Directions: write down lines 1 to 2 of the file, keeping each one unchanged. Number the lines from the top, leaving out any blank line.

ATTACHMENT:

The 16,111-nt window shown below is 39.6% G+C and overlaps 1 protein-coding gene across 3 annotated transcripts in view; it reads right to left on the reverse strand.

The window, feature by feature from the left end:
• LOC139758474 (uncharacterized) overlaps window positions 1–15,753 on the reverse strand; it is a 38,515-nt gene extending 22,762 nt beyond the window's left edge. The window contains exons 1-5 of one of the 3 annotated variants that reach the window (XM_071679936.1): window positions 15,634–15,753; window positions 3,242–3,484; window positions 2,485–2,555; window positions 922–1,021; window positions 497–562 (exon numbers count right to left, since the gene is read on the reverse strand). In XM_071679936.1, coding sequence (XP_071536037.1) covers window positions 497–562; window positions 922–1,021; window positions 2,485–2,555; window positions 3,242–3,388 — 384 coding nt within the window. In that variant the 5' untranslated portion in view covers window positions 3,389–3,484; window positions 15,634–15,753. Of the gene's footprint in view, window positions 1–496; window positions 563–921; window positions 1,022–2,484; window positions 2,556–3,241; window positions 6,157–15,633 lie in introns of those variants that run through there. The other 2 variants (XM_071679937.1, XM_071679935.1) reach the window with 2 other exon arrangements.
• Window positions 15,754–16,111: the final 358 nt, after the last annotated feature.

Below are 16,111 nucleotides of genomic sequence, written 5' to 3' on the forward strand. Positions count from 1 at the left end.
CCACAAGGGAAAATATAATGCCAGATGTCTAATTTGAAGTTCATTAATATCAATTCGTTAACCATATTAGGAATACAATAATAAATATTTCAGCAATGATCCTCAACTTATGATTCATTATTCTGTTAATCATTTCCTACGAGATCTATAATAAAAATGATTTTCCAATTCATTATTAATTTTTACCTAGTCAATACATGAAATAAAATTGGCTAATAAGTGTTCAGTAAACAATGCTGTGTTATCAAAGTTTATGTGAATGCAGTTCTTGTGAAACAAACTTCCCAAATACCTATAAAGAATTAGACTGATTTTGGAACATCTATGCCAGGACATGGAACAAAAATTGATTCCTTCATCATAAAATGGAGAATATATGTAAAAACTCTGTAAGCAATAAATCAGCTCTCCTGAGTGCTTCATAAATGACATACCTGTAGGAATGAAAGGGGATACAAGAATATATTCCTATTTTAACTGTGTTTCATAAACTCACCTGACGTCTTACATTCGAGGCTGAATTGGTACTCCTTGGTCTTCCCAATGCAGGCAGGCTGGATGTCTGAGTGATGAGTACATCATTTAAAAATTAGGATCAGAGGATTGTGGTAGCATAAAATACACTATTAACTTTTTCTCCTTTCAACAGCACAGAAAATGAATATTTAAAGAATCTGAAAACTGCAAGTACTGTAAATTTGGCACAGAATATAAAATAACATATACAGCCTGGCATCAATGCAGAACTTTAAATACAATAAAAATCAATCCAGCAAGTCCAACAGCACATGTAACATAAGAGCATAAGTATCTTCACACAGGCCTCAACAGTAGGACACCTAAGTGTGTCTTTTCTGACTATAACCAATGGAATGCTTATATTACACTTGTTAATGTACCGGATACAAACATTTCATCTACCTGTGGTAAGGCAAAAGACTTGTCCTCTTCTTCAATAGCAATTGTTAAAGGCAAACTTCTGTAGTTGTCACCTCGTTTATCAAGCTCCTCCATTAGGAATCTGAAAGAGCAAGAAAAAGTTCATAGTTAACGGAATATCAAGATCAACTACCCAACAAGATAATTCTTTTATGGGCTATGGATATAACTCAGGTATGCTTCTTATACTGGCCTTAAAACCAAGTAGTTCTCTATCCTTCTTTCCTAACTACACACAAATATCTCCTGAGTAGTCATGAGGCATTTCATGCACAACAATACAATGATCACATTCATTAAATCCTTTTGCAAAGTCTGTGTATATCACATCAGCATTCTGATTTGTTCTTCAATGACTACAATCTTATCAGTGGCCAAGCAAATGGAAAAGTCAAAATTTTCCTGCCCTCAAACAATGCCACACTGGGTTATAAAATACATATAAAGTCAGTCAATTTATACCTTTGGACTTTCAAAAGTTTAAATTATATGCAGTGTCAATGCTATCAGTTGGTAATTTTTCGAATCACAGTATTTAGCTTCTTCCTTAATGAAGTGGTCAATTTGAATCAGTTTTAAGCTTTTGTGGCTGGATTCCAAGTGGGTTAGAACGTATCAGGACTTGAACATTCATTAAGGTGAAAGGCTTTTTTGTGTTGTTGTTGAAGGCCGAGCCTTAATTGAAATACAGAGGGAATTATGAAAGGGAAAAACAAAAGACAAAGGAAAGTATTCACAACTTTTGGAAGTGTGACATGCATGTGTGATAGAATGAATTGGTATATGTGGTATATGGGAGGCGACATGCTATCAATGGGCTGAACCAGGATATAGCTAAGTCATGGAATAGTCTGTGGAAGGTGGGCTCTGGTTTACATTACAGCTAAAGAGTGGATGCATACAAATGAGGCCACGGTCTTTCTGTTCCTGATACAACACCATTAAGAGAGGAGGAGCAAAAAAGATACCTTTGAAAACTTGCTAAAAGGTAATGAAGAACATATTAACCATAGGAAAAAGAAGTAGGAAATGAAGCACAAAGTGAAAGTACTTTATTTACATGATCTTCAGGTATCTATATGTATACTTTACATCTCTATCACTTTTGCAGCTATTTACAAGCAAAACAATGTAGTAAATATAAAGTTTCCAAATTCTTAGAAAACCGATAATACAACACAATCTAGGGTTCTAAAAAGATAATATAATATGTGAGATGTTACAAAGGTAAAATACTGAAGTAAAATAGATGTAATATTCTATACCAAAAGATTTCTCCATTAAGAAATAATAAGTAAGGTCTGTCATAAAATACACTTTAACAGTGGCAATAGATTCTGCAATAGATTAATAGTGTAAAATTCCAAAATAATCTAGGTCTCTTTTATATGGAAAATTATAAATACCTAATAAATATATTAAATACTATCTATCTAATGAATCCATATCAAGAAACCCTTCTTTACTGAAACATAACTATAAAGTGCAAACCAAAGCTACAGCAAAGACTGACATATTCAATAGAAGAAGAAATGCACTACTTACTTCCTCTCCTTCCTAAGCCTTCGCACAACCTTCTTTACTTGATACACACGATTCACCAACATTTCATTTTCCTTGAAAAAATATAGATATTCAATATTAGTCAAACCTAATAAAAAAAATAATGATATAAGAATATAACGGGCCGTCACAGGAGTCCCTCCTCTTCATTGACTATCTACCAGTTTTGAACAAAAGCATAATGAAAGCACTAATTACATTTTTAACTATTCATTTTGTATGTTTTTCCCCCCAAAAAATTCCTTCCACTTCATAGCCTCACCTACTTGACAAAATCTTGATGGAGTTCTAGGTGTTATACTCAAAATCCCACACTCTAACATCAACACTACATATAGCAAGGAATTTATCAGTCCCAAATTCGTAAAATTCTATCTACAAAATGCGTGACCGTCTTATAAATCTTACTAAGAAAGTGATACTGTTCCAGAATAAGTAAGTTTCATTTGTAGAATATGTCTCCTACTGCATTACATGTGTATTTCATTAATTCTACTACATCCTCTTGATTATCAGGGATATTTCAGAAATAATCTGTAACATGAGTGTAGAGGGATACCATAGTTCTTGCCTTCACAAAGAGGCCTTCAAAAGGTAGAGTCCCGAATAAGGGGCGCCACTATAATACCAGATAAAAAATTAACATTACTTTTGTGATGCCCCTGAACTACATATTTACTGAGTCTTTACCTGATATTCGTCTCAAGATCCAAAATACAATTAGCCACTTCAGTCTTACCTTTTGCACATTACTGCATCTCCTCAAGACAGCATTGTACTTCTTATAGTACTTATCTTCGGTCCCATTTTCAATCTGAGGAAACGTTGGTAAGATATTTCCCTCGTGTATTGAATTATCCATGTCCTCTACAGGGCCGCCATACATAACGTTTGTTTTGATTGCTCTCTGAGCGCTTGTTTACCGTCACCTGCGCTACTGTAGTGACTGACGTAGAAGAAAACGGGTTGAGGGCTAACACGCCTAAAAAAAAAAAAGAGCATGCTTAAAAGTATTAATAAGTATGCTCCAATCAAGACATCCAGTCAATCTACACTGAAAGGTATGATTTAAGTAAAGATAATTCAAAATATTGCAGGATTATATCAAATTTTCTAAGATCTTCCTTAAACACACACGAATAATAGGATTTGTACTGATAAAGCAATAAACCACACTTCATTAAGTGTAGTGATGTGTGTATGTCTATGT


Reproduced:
The 16,111-nt window shown below is 39.6% G+C and overlaps 1 protein-coding gene across 3 annotated transcripts in view; it reads right to left on the reverse strand.

The window, feature by feature from the left end: